U.S. Intellectual History Blog

Renewed Considerations of the 1970s and American Intellectual History

This week marks two milestones for historians interested in the intellectual history of the United States in the 20th century: the 40th anniversary of the Richard Nixon resignation, and the release of Rick Perlstein’s The Invisible Bridge. This third volume in Perlstein’s series on the rise of modern American conservatism—which stretches back to Barry Goldwater and the early movement (Before the Storm) and the political resurrection of Richard Nixon (Nixonland) now continues with a look at the collapse of the Nixon presidency, the growing strength of Ronald Reagan on a national stage, and the continued attempts by conservatives to forge a strong, nation-wide movement capable of winning control of the national government.

Perlstein’s work is part of a larger movement by historians to consider the 1970s and American conservatism’s recent victories in a historic context. I don’t think I need to remind folks of the wonderful diversity of books on the subject—or the fact that there’s still plenty of room in which historians can work when it comes to the 70s. Now, I’m nowhere near finished with The Invisible Bridge—although it has provided a nice break from comps reading and other scholarly activities I’m pursuing as the fall semester approaches. Still, as always, I consider what else can be said about the 70s as I read Perlstein’s book.

The story of American conservatism after World War II (indeed, for the entirety of the 20th century) still has plenty left to be said about it. However, one wonders if it’s time for some historians to shift to talking about American liberalism during the same era. Books such as Alan Brinkley’s The End of Reform, for example, remind us that modern liberalism has never had a moment to breathe easily politically. Allen Matusow’s The Unraveling of America explained how liberalism failed to come to terms with the changing face of American politics in the 1960s. Yet I’m not convinced that we’ve done all we can when it comes to the 1970s and American liberalism. And that’s understandable—no historical topic that I can think of has truly been exhausted. But, there’s plenty to still be done in regards to American liberalism.

Let’s take, for example, the Democratic Party after Watergate. This is a fascinating story—a political party that, at the time, seemed to have a new lease on life, and hadn’t yet been crushed at the polls in 1978 or 1980. There are some books that take on parts of this era for the Democratic Party—most notably, Tim Stanley’s Kennedy vs. Carter: The 1980 Battle for the Democratic Party’s Soul. The battles between Kennedy and Carter were, in many ways, stand-ins for larger battles between liberals and Democratic Party moderates, including (and especially) those from the South. Those intraparty battles—which ultimately gave us both the Rainbow Coalition, at one end of the spectrum, and the New Democrats, on the other, were crucial to giving us the Democratic Party we have today.cartermondale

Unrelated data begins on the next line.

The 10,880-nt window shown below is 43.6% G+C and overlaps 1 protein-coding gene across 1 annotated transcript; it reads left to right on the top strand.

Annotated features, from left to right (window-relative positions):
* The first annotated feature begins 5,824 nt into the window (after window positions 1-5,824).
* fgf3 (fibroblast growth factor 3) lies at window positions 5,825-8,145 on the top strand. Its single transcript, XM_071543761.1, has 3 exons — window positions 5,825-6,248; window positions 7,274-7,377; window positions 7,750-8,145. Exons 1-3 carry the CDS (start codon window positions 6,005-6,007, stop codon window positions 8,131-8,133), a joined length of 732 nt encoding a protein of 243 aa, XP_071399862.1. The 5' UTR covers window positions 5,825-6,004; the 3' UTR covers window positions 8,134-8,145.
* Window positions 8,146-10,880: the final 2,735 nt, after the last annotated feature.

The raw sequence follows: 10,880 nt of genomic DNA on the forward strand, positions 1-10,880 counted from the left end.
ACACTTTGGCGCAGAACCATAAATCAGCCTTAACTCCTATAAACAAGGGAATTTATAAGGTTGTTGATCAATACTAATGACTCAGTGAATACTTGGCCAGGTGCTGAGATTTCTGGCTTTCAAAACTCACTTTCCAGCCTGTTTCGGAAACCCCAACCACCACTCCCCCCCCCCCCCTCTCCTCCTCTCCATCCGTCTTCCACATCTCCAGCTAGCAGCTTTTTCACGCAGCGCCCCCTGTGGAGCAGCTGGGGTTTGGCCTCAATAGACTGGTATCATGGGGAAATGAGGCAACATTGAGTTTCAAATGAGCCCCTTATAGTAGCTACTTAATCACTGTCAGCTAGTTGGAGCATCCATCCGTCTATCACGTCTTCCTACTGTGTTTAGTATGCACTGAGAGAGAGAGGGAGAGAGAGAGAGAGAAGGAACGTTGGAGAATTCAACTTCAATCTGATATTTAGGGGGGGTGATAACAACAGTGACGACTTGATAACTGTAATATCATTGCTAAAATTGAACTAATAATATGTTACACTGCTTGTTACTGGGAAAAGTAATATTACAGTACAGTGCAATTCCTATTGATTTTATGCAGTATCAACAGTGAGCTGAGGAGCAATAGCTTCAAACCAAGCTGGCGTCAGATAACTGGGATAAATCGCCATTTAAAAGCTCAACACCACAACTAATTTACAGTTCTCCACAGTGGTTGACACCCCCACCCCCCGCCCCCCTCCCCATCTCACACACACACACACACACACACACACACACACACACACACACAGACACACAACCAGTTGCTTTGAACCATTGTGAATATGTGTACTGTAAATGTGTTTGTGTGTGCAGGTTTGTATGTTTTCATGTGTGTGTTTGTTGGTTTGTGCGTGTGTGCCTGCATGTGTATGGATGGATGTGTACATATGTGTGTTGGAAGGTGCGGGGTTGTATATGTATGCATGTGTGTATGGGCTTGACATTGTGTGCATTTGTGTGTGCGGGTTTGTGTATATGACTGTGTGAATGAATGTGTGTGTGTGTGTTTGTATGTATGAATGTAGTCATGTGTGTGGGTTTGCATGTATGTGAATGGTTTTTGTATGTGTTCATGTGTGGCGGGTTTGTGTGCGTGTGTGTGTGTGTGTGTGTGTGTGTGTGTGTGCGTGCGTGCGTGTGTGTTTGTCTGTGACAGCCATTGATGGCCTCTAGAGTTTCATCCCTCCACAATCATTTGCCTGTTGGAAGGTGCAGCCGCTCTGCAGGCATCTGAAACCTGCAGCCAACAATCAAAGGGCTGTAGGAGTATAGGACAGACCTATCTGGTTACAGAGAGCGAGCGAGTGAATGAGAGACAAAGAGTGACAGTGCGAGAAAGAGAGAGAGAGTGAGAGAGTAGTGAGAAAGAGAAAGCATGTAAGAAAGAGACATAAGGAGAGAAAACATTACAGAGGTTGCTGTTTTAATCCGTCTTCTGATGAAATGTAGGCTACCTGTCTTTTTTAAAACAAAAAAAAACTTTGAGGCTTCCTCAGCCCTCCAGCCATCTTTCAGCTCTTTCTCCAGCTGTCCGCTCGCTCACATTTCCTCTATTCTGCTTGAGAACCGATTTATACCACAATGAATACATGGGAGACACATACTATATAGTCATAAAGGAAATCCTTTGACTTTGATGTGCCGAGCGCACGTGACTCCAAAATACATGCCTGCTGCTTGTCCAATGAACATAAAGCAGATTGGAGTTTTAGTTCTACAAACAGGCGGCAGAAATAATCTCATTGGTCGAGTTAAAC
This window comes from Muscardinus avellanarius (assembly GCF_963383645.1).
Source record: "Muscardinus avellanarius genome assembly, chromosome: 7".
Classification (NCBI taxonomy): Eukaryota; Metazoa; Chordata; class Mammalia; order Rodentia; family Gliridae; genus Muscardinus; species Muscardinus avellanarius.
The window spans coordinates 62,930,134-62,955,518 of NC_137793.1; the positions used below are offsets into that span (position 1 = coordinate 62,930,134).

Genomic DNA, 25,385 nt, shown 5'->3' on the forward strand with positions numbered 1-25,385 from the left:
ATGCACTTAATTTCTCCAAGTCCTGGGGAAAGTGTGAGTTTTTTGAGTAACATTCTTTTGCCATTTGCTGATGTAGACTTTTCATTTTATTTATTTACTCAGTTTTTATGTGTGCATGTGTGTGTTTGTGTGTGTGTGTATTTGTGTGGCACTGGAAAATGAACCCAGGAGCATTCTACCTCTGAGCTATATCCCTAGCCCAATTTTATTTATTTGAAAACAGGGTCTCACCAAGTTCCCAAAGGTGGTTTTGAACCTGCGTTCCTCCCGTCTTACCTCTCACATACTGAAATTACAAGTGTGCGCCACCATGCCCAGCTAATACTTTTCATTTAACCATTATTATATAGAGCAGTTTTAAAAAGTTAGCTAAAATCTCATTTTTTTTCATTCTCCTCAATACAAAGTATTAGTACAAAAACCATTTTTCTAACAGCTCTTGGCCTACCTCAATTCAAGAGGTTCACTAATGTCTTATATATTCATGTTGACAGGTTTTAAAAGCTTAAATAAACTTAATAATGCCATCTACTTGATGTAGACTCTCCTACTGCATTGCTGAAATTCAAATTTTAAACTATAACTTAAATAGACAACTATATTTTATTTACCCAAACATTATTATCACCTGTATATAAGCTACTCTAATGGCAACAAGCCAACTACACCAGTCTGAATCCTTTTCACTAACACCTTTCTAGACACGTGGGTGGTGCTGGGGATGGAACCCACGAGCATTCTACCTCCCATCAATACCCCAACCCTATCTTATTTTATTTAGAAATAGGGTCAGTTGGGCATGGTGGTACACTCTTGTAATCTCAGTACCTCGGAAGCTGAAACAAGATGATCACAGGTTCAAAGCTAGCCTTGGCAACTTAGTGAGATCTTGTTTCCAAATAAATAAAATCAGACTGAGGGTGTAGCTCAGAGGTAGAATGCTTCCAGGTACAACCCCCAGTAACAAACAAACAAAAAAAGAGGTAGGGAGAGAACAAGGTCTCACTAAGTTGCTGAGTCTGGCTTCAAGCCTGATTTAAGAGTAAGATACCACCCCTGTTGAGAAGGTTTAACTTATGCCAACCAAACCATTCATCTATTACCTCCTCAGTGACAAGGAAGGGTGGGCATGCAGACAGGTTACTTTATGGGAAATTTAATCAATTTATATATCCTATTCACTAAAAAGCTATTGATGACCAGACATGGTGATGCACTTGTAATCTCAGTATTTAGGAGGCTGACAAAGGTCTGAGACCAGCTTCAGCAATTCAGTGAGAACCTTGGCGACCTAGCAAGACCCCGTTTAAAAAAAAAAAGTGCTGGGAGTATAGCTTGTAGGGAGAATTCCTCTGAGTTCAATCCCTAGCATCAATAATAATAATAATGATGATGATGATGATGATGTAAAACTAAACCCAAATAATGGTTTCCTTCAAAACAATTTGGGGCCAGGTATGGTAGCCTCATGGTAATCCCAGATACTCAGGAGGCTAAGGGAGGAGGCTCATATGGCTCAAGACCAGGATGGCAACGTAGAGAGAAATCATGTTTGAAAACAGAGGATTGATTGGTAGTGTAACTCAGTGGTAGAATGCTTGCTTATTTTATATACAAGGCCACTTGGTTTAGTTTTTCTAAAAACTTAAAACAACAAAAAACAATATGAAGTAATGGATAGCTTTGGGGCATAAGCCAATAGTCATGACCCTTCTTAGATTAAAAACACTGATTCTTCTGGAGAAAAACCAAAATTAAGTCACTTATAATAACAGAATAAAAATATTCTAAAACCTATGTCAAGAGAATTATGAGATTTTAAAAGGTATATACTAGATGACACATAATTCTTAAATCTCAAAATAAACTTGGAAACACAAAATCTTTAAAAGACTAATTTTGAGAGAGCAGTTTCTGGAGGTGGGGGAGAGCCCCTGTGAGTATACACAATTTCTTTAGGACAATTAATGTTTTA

I also think considering the works of Jefferson Cowie and putting them in conversation with Rick Perlstein’s books (at least Nixonland and The Invisible Bridge) would be useful in regards to these questions. Cowie’s Stayin’ Alive and his essay with Nick Salvatore, “The Long Exception: Rethinking the Place of the New Deal in American History,”[1] both reflect an understanding of modern American liberalism as always being in danger of losing power. Yet, Stayin’ Alive also argues for looking at the American working class as being up for grabs in the 70s—listening to appeals from both the Right and the Left in the U.S.

Finally, questions of race and gender in the 1970s would add even more to a discussion about the changing fortunes of American liberalism in that decade. Cowie’s work, along with others, certainly help in this regard. But when it comes to intellectual history, taking into account reactions to books like William Julius Wilson’s The Declining Significance of Race, the Bakke decision on affirmative actions, or writings about the Equal Rights Amendment from that era, are crucial if we’re to further develop a history of liberalism in that era. Finally, considering how activists of the 1970s considered their gains and losses since the 1960s is a task that historians should begin to tackle—mainly because, while it’s tempting for historians to see the era as one of liberal “defeat” and conservative “triumph”, we must take greater pains to understand just how a variety of Americans felt about the direction of their country in 1973, 1976, 1978, and 1980. Because while for some, the 1960s were a tragedy and the 1970s a haze of defeat and national weakness, for others the era as a whole provided new gains and new hopes. At some point I hope to sketch out a specific case study through a few posts. But, at the very least, it’s something to at least consider, as historians attempt to understand recent American history.

[1] Jefferson Cowie and Nick Salvatore. “The Long Exception: Rethinking the Place of the New Deal in American History,” International Labor and Working Class History, Vol. 74, No. 1, p. 3-32.

12 Thoughts on this Post

  1. Thanks for this, Robert. But remember: all my books (and historically informed journalism) have an ENORMOUS amount of discussion about American liberalism during the era.

    • Oh, indeed they do! And I’m thankful for that, because I’m always careful to look at the gains–and setbacks–liberals had in this era.